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4.2. Standard Options for Each Button Type

Before we get into all the options available for each of the Button widgets, let's take a look at the most common ones.

When creating a Button, use the -text and -command options. The -text option lets the user know what the Button is for, and the -command option makes something happen when the user clicks the Button.

$b = $mw->Button(-text => 'Exit', -command => sub { exit; } )->pack;

# Use the same sub for many Buttons
$b = $mw->Button(-text => 'Red', -command => [\&change_color, 'red'])->pack;
$b = $mw->Button(-text => 'Blue', 
	-command => [\&change_color, 'blue'])->pack;
$b = $mw->Button(-text => 'Green',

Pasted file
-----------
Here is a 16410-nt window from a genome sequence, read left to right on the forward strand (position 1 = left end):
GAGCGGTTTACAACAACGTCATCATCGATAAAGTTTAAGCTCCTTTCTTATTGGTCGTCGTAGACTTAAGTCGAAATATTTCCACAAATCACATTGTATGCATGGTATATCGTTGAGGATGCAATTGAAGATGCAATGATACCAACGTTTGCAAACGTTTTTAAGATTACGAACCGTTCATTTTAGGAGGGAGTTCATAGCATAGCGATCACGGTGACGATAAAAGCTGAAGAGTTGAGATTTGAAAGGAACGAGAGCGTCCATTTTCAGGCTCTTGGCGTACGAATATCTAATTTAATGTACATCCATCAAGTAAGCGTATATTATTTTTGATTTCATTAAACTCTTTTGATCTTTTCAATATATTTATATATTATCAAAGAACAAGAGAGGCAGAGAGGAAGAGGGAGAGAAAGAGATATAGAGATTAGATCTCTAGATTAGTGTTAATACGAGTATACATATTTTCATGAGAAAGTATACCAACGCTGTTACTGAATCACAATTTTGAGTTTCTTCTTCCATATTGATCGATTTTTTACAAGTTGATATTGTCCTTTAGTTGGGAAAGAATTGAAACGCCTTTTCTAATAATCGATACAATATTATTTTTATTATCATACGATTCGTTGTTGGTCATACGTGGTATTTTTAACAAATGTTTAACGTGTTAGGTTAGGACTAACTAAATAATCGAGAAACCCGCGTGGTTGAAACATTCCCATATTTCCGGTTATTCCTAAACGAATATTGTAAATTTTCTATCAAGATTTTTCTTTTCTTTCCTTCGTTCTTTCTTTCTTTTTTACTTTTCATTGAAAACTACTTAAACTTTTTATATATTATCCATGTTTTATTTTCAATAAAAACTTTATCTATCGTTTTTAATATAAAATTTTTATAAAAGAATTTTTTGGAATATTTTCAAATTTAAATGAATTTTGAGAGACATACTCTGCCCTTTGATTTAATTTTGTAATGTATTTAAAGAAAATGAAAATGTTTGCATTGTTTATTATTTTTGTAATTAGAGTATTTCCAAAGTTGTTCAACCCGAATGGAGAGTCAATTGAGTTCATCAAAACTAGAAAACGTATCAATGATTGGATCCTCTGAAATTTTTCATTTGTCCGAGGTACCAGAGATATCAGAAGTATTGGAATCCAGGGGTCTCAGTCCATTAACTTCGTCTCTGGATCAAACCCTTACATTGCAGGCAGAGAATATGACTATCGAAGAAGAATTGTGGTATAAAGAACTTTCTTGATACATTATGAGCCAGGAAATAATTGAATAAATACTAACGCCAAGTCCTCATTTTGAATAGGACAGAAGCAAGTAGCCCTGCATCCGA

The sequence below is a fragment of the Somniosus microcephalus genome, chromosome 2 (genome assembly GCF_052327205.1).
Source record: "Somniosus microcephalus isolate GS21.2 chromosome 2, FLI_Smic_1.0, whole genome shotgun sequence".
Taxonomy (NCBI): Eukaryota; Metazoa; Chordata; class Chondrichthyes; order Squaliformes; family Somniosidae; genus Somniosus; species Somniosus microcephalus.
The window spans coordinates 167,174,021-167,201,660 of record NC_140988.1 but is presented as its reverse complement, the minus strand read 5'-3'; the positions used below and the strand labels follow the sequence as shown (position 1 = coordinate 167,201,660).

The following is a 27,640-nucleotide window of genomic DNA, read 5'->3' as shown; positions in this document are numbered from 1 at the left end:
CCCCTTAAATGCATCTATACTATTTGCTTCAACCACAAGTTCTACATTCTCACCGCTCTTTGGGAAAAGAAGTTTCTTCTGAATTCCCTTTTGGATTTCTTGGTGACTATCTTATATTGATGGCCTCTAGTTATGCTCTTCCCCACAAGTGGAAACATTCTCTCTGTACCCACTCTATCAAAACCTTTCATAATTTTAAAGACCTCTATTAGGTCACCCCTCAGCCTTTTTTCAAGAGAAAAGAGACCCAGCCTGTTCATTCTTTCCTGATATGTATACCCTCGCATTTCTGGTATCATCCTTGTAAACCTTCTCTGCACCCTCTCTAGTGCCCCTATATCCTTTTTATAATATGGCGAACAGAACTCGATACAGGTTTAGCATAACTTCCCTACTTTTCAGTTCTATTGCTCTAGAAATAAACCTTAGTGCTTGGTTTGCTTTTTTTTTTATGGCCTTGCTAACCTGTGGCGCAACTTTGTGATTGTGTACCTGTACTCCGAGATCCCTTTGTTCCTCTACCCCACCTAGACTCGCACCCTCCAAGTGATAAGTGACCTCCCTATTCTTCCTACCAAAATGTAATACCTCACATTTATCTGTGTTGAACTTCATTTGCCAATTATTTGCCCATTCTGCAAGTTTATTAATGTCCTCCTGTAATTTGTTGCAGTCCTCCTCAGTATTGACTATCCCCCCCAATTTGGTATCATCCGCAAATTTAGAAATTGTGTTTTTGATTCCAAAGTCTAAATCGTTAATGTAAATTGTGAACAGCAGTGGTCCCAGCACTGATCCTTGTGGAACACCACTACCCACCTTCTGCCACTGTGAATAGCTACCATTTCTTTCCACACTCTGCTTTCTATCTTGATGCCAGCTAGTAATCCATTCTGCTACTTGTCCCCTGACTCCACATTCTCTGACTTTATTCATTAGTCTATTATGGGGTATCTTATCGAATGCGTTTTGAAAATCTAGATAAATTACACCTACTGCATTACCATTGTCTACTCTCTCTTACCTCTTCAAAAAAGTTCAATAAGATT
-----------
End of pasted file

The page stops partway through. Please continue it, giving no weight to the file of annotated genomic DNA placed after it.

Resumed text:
-command => [\&change_color, 'green'])->pack;

When creating Checkbuttons, you use -variable in addition to -text. Using -variable gives you an easy way to find out whether the Checkbutton is checked. (You will rarely use -command with a Checkbutton):

$mw->Checkbutton(-text => 'Print Header', -variable => \$print_header);

sub print_document {
	if ($print_header) {
		# Code to print header here...
	}
}

The value stored in $print_header is 1 or 0. A simple test will tell you if the Checkbutton was checked.

When creating Radiobuttons, we always create more than one and use the -text, -variable, and -value options:

$group1 = 100; # set default value
foreach (qw/1 10 100 10000 100000 1000000/) {
	$mw->Radiobutton(-text => '$' . $_, -variable => \$group1, 
		-value => $_)->pack(-side => 'left');
}

print "User selected: $group1";

The variable $group1 relates all of the Radiobuttons, making it so the user can select only one at a time. Each Radiobutton must be given a -value to store in $group1 (there is no default).



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